The Harnett County Board of Commissioners took another step towards introducing a new program aimed at enforcing school bus stop-arm violations.
Commissioners approved a request from Senior Attorney Christopher Appel on Feb. 15 to adopt an ordinance permitting the county to operate the program, which if fully implemented would be the first of its kind in North Carolina. Appel needed commissioners to initiate the ordinance and also will require a vote of support from city and towns within the county in order to enforce violations of the new program.
“The first priority is obviously getting an ordinance which will allow us to do this so we can possibly start writing that now and bring it before the board,” Appel said. “We need the other municipalities, which I believe they’re on board as well, being willing to pass a resolution to allow us to operate this within their city limits. Those will be the top priorities and we’ll go ahead and in conjunction start negotiating on the contract.”
BusPatrol, a Virginia-based company that already implemented its product in other states, approached the Harnett County Schools Board of Education in 2019 and offered its services as a way to both improve safety and bring in revenue. BusPatrol equips school buses with video technology that captures and time stamps images of vehicles passing when the stop-arm is deployed. The hardware helps flag offenders and presents its finding to local law enforcement. As part of its presentation, BusPatrol offered a 60/40 split with HCS on any funds generated through stop-arm violation prosecutions.
Enforcing any stop-arm violations raised several questions regarding the appeals process and paying for any staff that may be needed to process such cases.
HCS Superintendent Aaron Fleming previously told commissioners that the school system would reimburse the county for any personnel costs associated with the program. Appel also brought to BusPatrol the question of video ownership and whether law enforcement agencies can present it as evidence should an individual face criminal charges.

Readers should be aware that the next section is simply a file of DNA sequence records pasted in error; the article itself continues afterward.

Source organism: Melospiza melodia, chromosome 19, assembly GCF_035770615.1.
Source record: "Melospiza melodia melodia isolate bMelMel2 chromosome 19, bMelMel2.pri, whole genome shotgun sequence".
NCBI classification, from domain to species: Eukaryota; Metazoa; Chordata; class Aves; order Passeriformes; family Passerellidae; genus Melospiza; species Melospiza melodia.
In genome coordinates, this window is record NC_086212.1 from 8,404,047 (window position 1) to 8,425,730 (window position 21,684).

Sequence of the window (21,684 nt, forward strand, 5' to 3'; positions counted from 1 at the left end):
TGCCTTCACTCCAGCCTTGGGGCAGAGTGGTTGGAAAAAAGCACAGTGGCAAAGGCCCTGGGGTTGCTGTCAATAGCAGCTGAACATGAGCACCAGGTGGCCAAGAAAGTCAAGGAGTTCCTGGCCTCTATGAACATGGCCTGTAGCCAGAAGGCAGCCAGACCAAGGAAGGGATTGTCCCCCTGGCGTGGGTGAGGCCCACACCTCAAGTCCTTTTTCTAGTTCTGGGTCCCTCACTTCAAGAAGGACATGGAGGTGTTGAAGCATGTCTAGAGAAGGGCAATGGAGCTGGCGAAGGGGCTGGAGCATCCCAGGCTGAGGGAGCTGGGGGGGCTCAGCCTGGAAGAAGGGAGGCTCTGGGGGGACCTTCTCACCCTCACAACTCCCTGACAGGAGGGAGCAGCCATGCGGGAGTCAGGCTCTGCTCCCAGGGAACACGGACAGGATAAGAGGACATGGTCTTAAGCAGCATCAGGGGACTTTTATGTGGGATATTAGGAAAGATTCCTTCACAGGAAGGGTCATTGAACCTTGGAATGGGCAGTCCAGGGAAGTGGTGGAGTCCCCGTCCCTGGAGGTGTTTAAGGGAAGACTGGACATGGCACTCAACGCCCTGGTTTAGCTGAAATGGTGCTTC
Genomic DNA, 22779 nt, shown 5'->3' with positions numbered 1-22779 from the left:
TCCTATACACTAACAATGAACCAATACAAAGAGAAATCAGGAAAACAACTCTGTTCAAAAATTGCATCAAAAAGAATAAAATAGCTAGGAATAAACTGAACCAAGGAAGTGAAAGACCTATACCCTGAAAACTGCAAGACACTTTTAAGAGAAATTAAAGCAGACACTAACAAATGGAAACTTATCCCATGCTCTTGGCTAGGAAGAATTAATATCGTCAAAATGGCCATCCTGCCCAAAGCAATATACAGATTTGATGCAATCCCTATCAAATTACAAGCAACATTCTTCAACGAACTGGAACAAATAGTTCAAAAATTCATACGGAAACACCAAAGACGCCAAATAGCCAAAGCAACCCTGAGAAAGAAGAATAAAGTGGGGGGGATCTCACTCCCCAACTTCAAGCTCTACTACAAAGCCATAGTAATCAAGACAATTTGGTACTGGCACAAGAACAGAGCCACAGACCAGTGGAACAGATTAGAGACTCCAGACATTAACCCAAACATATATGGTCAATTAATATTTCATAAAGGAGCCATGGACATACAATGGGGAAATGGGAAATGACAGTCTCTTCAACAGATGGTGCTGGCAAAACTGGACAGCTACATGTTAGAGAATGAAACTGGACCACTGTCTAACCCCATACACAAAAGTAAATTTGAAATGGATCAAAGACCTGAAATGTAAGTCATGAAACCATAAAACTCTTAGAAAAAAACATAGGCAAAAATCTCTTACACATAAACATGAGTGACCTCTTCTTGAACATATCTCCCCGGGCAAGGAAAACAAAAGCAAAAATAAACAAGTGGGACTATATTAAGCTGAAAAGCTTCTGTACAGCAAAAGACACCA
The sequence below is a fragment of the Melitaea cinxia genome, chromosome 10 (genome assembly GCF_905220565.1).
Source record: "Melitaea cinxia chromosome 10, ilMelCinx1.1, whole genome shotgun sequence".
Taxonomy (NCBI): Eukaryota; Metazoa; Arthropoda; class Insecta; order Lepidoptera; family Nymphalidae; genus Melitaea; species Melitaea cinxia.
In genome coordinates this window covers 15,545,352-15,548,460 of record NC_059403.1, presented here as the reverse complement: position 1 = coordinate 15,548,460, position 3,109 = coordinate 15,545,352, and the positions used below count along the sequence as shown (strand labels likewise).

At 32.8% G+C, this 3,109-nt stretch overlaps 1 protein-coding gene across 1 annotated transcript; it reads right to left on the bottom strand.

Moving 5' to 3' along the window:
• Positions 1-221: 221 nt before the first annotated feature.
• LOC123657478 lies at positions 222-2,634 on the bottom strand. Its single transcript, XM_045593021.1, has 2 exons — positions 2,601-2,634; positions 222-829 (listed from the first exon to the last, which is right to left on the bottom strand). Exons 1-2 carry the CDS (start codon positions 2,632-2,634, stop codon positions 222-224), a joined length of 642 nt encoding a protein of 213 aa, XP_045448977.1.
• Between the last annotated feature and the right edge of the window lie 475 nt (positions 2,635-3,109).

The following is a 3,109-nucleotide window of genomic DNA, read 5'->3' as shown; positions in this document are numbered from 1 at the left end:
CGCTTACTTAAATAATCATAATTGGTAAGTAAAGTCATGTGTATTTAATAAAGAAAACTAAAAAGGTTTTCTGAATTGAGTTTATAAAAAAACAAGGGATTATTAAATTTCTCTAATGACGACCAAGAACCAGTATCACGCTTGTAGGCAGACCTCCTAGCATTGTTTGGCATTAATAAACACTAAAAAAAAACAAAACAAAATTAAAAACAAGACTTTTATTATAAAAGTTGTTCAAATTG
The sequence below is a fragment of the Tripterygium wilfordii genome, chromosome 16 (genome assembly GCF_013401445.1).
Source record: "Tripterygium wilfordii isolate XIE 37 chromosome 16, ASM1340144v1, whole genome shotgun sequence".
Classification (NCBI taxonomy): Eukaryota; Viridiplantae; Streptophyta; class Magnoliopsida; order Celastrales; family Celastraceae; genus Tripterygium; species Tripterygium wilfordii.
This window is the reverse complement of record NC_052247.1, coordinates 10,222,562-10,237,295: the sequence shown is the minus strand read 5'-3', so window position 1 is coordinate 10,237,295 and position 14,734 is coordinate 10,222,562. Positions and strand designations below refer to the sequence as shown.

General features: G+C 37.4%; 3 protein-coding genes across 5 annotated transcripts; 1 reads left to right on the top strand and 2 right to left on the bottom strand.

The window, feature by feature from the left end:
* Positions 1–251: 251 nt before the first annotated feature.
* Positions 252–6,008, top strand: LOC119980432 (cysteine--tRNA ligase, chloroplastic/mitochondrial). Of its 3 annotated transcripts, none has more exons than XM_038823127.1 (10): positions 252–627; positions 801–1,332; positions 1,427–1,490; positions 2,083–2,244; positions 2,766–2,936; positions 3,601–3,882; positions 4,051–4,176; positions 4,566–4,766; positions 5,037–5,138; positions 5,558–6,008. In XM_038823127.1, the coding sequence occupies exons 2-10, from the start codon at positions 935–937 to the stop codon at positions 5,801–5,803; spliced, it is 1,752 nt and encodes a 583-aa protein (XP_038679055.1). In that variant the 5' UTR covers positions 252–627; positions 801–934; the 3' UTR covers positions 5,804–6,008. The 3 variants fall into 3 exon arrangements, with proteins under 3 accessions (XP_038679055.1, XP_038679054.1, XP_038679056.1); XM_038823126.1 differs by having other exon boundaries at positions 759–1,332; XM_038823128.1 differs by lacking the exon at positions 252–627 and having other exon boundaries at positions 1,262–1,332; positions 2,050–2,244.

“BusPatrol maintains the record, but ownership belongs to the county,” said Appel. “If the county is OK, they would turn [video evidence] over and send a representative to testify if needed.”
Commissioner Lew Weatherspoon asked whether or not the system could be in place by the start of the 2021-22 school year in the fall. Appel said he thought it could if the county got the ball bouncing.
“I believe that’s a reasonable goal that we can do that if we went ahead and started now,” Appel said.
Stricter enforcement of stop-arm violations could create a viable revenue stream to the school system. As part of any agreement, the county would need to create an appeals board to hear any issued citations, requiring at least one full-time employee. BusPatrol founder Jean Souliere, during a presentation to commissioners in December, estimated the county could receive between $50,000 and $80,000 a month per 100 buses should it implement the program. Souliere said more than 90% of people cited pay the $250 ticket after seeing video footage.
“There are a lot of people who break the law,” said Souliere at the time. “Our goal is to reduce it from year to year. Our data tells us that you will generate revenue for the school district right away in the first year.”
Fleming told commissioners that a study conducted in 2018 found that of the 263 buses on the road that day, HCS reported 26 stop-arm violations. BusPatrol also provides new technology to buses such as updated GPS software and camera systems.
Eliot Duke can be reached at firstname.lastname@example.org or 910-230-2038.